Daily Archives: 2012-12-17 08:22:08 UTC

Carrier-Goodacre (part 2) on the Historicity of Jesus

Continuing from the previous post: The Carrier-Goodacre Exchange (Part 1) on the Historicity of Jesus.

I have typed out the gist of the arguments for and against the historicity of Jesus as argued by Richard Carrier (RC) and Mark Goodacre (MG) on Unbelievable, a program hosted by Justin Brierley (JB) on Premier Christian Radio. My own comments are in side boxes.

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JB: The main sticking point so far — for MG, the references in Paul cannot be attributed to him believing in an entirely celestial being in a heavenly realm. So many (even throw-away) references in Paul seem to reference historical people who knew Jesus. But RC is adamant that all these references can be seen through the mythicist lens as references to a purely spiritual, heavenly Jesus.

RC: Yes. Paul, for example, never says Peter met Jesus. Peter came first. That was the problem. The other apostles had prior authority to Paul.

* This point was never developed: given the wider usages and context of this phrase it informs us that Paul’s knowledge of the death and resurrection comes from the scriptures. Revelation followed this scriptural instruction — not historical acquaintance with Jesus.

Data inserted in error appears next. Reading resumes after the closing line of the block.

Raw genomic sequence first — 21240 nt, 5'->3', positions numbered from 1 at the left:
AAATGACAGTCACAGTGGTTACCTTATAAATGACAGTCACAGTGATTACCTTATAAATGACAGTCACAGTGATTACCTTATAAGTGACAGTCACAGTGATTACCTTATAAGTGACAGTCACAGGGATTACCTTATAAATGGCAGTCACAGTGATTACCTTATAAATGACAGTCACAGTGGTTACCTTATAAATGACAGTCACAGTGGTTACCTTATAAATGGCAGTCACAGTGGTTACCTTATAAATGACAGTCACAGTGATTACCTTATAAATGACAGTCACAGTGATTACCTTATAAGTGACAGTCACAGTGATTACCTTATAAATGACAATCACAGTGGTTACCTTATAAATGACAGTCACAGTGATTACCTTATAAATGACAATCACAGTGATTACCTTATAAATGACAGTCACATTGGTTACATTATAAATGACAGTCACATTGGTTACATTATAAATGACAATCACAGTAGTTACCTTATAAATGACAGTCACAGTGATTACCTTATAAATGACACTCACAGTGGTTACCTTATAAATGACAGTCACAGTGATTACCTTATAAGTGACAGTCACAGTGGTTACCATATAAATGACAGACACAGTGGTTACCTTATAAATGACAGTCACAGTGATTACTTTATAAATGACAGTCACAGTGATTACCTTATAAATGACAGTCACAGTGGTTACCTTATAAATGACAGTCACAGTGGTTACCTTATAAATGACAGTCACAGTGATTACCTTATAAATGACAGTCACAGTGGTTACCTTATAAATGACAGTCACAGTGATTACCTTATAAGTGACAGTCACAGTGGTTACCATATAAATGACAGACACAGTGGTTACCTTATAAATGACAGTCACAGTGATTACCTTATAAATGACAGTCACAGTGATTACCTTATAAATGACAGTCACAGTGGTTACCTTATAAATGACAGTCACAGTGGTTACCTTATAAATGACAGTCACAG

Peter was thus the first, but the first what? He was the first to receive a revelation. 1 Corinthians 15 thus says Jesus according to the scriptures* died and rose again and he was THEN seen by Peter and the others. There is no reference to them seeing him before he died. No reference to them being with him, chosen by him, etc. (The issue of Peter seeing and knowing Jesus personally never surfaces in their debates.)

MG: But Paul is talking about resurrection there, so of course he’s not talking about other things. “But what we have to do as historians is to look at what people give away in passing. And what he gives away in passing there is his knowledge of an early Christian movement focused on someone who died.” And then there are the other characters who appear elsewhere in Paul’s epistles whom Paul has personal conversations with in Jerusalem.

RC: Yes, these are the first apostles. These are the first to receive the revelations of the Jesus according to the myth theory.

There is no clear case where Paul gives the answer either way – – –

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JB: If I was reading Paul without ever having read the Gospels, would I come away thinking Paul was talking of a heavenly Jesus? It strikes JB that there was enough to make one think there was something that happened in real life. read more »